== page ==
Unfortunately, there's no discussion in "With Charity for All" of the latest outrage in this category, the tax-exempt "social welfare" organizations that funneled millions of dollars in donations into electoral campaigns last year. American Crossroads, founded by GOP operative Karl Rove, was the most prominent such outfit, but there were similar groups across the political spectrum. Their designation as "social welfare" organizations under section 501(c)4 of the tax code allowed them to keep their donor lists confidential, but in return for offering anonymity to well-heeled contributors they weren't supposed to engage in electoral politics. It wasn't until June last year that federal and state regulators began taking a look at the C4's, and obviously the probes didn't yield results before the election. They still haven't.

"With Charity for All" also falters in its most important role: proposing remedies. The answer to underperforming nonprofits is to remake the tax law and empower aggressive regulators to distinguish functional charities from those that are exploiting the exemption for a free ride. Withdrawing the tax break and tossing the creators of bogus "social welfare" groups in jail might do wonders to clean up U.S. politics. Requiring water charities to meet minimum sustainability standards for their projects might cut back their drill-'em-and-forget-'em habits.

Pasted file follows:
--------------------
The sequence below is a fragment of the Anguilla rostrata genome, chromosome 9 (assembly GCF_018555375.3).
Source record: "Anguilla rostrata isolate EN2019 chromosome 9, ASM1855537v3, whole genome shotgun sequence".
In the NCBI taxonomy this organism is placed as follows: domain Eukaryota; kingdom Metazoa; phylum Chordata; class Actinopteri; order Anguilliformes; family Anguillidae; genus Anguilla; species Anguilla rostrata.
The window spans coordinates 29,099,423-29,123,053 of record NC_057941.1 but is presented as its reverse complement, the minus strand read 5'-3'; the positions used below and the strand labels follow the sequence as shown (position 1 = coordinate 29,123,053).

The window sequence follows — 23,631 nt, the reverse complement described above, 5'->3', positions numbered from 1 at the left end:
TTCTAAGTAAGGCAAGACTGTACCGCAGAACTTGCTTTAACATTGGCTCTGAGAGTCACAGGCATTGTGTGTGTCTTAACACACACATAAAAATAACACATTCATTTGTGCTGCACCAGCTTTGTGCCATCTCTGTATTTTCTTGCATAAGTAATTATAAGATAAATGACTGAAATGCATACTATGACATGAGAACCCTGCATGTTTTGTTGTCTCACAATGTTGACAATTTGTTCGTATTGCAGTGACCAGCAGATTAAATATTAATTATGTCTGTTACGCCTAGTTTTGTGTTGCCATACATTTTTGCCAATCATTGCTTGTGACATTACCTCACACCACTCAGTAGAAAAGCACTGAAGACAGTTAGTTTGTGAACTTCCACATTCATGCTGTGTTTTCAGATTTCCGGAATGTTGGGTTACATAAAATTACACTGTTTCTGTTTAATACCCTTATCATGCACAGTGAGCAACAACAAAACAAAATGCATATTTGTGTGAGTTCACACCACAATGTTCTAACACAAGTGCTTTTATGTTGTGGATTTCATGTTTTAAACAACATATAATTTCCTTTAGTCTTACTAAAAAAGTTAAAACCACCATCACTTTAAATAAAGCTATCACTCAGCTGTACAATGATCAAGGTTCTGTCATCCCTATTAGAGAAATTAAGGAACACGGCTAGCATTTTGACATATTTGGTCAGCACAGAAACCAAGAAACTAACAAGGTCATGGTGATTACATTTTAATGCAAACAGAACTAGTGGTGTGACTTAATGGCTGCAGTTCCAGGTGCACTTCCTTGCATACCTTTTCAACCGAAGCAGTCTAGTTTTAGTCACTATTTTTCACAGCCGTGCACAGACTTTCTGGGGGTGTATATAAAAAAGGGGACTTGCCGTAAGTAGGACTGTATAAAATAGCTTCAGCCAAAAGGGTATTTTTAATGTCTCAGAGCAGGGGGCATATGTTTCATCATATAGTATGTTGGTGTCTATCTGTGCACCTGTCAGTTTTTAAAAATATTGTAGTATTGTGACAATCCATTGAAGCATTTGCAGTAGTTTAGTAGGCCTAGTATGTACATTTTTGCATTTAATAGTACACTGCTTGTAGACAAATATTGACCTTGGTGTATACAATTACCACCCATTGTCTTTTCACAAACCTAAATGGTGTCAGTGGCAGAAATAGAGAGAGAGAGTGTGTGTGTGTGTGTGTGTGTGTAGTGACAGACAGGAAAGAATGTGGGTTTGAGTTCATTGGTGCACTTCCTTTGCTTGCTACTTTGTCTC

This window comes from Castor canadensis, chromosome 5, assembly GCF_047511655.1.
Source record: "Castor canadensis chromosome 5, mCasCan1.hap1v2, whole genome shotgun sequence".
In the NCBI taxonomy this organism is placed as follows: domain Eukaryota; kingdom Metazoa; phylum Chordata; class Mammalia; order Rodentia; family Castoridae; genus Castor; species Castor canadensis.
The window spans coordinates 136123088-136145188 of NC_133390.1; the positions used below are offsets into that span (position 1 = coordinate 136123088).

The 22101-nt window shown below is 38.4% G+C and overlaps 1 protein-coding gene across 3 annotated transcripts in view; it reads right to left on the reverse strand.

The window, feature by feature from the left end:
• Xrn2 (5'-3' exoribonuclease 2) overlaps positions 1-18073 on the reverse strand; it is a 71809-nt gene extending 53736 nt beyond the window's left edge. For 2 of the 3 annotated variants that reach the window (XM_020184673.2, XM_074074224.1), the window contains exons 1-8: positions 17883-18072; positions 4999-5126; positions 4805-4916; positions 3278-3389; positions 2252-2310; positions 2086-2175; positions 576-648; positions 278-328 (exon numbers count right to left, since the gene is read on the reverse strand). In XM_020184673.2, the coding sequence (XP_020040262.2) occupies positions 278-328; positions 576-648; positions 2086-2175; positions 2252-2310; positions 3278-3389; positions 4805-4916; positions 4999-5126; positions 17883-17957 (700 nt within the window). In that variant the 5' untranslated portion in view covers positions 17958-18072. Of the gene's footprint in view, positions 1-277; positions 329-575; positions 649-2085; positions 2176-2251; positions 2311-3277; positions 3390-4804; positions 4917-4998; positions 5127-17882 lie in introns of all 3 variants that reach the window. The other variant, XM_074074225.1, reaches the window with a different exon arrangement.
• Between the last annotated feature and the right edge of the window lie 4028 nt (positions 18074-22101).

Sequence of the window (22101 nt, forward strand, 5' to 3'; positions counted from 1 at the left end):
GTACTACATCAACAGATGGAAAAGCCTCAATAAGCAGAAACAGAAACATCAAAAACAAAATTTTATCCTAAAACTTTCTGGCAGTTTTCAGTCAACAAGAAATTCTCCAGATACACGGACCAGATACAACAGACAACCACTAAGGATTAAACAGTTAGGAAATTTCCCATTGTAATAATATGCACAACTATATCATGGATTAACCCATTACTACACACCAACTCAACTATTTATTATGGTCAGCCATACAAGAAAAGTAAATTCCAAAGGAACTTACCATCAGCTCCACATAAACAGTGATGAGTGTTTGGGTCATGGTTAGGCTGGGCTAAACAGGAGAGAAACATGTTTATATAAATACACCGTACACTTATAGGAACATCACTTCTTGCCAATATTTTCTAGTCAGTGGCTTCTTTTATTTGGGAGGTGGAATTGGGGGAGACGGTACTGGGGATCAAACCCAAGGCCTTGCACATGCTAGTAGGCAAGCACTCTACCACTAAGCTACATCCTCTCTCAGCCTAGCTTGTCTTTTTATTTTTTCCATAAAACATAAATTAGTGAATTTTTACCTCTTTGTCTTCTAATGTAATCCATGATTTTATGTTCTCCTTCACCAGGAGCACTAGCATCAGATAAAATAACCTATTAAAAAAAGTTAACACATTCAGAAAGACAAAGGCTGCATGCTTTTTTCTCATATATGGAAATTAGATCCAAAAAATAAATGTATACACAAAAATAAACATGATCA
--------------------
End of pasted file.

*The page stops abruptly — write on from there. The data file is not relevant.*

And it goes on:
But these are minor flaws in a book that marks an important advance in educating the donor public. Whether they're writing occasional checks for 50 bucks or making multimillion-dollar bequests, donors too often give to the wrong organizations and for the wrong reasons. "With Charity for All" is a good guide to what makes an effective charity, and how to figure out that the one getting your money meets that standard.

Hiltzik, a Times business columnist, is the author of "The New Deal: A Modern History" and "Colossus: The Turbulent, Thrilling Saga of the Building of Hoover Dam."


With Charity for All
Why Charities Are Failing and a Better Way to Give

Ken Stern
Doubleday: 272 pp., $26.95